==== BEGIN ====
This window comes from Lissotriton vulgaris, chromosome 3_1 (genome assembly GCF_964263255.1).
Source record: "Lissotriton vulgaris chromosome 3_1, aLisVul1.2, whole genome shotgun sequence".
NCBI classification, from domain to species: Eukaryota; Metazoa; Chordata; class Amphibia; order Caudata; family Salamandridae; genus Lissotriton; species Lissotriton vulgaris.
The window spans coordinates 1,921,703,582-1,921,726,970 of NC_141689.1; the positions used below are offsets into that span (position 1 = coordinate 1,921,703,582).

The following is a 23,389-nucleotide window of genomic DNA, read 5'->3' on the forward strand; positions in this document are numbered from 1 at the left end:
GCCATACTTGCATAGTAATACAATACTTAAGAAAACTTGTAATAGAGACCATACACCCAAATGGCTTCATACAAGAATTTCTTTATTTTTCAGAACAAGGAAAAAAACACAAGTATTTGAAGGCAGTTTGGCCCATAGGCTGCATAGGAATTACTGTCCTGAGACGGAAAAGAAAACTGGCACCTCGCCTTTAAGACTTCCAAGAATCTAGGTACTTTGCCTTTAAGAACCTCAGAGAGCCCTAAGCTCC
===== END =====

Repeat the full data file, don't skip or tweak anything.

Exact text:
This window comes from Lissotriton vulgaris, chromosome 3_1 (genome assembly GCF_964263255.1).
Source record: "Lissotriton vulgaris chromosome 3_1, aLisVul1.2, whole genome shotgun sequence".
NCBI classification, from domain to species: Eukaryota; Metazoa; Chordata; class Amphibia; order Caudata; family Salamandridae; genus Lissotriton; species Lissotriton vulgaris.
The window spans coordinates 1,921,703,582-1,921,726,970 of NC_141689.1; the positions used below are offsets into that span (position 1 = coordinate 1,921,703,582).

The following is a 23,389-nucleotide window of genomic DNA, read 5'->3' on the forward strand; positions in this document are numbered from 1 at the left end:
GCCATACTTGCATAGTAATACAATACTTAAGAAAACTTGTAATAGAGACCATACACCCAAATGGCTTCATACAAGAATTTCTTTATTTTTCAGAACAAGGAAAAAAACACAAGTATTTGAAGGCAGTTTGGCCCATAGGCTGCATAGGAATTACTGTCCTGAGACGGAAAAGAAAACTGGCACCTCGCCTTTAAGACTTCCAAGAATCTAGGTACTTTGCCTTTAAGAACCTCAGAGAGCCCTAAGCTCC